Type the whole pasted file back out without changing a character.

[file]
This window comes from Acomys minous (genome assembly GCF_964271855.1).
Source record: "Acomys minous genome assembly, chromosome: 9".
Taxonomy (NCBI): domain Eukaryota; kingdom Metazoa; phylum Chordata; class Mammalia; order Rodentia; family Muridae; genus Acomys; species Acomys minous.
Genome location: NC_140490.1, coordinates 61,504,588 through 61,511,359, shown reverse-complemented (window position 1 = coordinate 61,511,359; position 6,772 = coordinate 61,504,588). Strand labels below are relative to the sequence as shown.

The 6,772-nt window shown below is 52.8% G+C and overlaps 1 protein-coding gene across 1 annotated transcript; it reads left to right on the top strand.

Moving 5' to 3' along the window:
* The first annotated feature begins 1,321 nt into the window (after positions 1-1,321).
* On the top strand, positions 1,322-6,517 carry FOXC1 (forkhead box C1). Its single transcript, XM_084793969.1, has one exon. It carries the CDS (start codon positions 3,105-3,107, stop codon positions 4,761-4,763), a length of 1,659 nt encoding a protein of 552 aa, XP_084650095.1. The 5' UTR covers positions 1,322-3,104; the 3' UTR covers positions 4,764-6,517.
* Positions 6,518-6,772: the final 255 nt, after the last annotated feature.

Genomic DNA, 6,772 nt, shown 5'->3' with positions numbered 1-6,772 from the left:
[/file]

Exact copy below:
This window comes from Acomys minous (genome assembly GCF_964271855.1).
Source record: "Acomys minous genome assembly, chromosome: 9".
Taxonomy (NCBI): domain Eukaryota; kingdom Metazoa; phylum Chordata; class Mammalia; order Rodentia; family Muridae; genus Acomys; species Acomys minous.
Genome location: NC_140490.1, coordinates 61,504,588 through 61,511,359, shown reverse-complemented (window position 1 = coordinate 61,511,359; position 6,772 = coordinate 61,504,588). Strand labels below are relative to the sequence as shown.

The 6,772-nt window shown below is 52.8% G+C and overlaps 1 protein-coding gene across 1 annotated transcript; it reads left to right on the top strand.

Moving 5' to 3' along the window:
* The first annotated feature begins 1,321 nt into the window (after positions 1-1,321).
* On the top strand, positions 1,322-6,517 carry FOXC1 (forkhead box C1). Its single transcript, XM_084793969.1, has one exon. It carries the CDS (start codon positions 3,105-3,107, stop codon positions 4,761-4,763), a length of 1,659 nt encoding a protein of 552 aa, XP_084650095.1. The 5' UTR covers positions 1,322-3,104; the 3' UTR covers positions 4,764-6,517.
* Positions 6,518-6,772: the final 255 nt, after the last annotated feature.

Genomic DNA, 6,772 nt, shown 5'->3' with positions numbered 1-6,772 from the left: